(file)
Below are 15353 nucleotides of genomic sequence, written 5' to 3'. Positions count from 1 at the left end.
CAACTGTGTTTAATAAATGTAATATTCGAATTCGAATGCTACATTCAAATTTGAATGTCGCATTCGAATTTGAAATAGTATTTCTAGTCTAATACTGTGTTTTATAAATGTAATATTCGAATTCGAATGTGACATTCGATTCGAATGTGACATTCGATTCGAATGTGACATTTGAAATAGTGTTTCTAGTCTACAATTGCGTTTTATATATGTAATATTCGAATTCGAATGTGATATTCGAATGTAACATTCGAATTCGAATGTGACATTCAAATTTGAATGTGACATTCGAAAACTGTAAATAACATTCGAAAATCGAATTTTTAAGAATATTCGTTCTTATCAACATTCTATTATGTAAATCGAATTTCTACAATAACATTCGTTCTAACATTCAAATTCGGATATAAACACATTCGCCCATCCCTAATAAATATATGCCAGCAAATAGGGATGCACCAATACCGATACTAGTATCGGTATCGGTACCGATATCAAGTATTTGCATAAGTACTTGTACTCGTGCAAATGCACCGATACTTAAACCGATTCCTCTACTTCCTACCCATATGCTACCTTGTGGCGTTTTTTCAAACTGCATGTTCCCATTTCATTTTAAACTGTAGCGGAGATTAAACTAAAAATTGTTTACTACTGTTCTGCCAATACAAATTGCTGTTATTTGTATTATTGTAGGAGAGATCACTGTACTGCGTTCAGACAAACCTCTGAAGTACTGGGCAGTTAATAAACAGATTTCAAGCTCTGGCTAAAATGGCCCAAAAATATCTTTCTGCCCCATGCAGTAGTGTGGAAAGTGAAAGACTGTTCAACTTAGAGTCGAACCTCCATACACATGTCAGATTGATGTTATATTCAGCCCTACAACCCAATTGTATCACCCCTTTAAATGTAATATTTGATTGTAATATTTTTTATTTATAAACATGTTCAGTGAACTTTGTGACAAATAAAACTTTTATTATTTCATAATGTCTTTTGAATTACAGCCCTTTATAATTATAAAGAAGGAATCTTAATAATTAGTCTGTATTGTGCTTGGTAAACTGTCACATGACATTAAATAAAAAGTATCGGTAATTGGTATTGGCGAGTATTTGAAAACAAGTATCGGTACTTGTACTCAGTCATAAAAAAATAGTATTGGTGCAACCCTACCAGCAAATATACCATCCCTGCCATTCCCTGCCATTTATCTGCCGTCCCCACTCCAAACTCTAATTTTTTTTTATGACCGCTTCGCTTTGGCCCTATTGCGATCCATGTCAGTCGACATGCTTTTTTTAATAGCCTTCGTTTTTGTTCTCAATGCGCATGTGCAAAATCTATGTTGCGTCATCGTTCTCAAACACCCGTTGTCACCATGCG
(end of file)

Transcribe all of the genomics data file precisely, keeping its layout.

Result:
Below are 15353 nucleotides of genomic sequence, written 5' to 3'. Positions count from 1 at the left end.
CAACTGTGTTTAATAAATGTAATATTCGAATTCGAATGCTACATTCAAATTTGAATGTCGCATTCGAATTTGAAATAGTATTTCTAGTCTAATACTGTGTTTTATAAATGTAATATTCGAATTCGAATGTGACATTCGATTCGAATGTGACATTCGATTCGAATGTGACATTTGAAATAGTGTTTCTAGTCTACAATTGCGTTTTATATATGTAATATTCGAATTCGAATGTGATATTCGAATGTAACATTCGAATTCGAATGTGACATTCAAATTTGAATGTGACATTCGAAAACTGTAAATAACATTCGAAAATCGAATTTTTAAGAATATTCGTTCTTATCAACATTCTATTATGTAAATCGAATTTCTACAATAACATTCGTTCTAACATTCAAATTCGGATATAAACACATTCGCCCATCCCTAATAAATATATGCCAGCAAATAGGGATGCACCAATACCGATACTAGTATCGGTATCGGTACCGATATCAAGTATTTGCATAAGTACTTGTACTCGTGCAAATGCACCGATACTTAAACCGATTCCTCTACTTCCTACCCATATGCTACCTTGTGGCGTTTTTTCAAACTGCATGTTCCCATTTCATTTTAAACTGTAGCGGAGATTAAACTAAAAATTGTTTACTACTGTTCTGCCAATACAAATTGCTGTTATTTGTATTATTGTAGGAGAGATCACTGTACTGCGTTCAGACAAACCTCTGAAGTACTGGGCAGTTAATAAACAGATTTCAAGCTCTGGCTAAAATGGCCCAAAAATATCTTTCTGCCCCATGCAGTAGTGTGGAAAGTGAAAGACTGTTCAACTTAGAGTCGAACCTCCATACACATGTCAGATTGATGTTATATTCAGCCCTACAACCCAATTGTATCACCCCTTTAAATGTAATATTTGATTGTAATATTTTTTATTTATAAACATGTTCAGTGAACTTTGTGACAAATAAAACTTTTATTATTTCATAATGTCTTTTGAATTACAGCCCTTTATAATTATAAAGAAGGAATCTTAATAATTAGTCTGTATTGTGCTTGGTAAACTGTCACATGACATTAAATAAAAAGTATCGGTAATTGGTATTGGCGAGTATTTGAAAACAAGTATCGGTACTTGTACTCAGTCATAAAAAAATAGTATTGGTGCAACCCTACCAGCAAATATACCATCCCTGCCATTCCCTGCCATTTATCTGCCGTCCCCACTCCAAACTCTAATTTTTTTTTATGACCGCTTCGCTTTGGCCCTATTGCGATCCATGTCAGTCGACATGCTTTTTTTAATAGCCTTCGTTTTTGTTCTCAATGCGCATGTGCAAAATCTATGTTGCGTCATCGTTCTCAAACACCCGTTGTCACCATGCG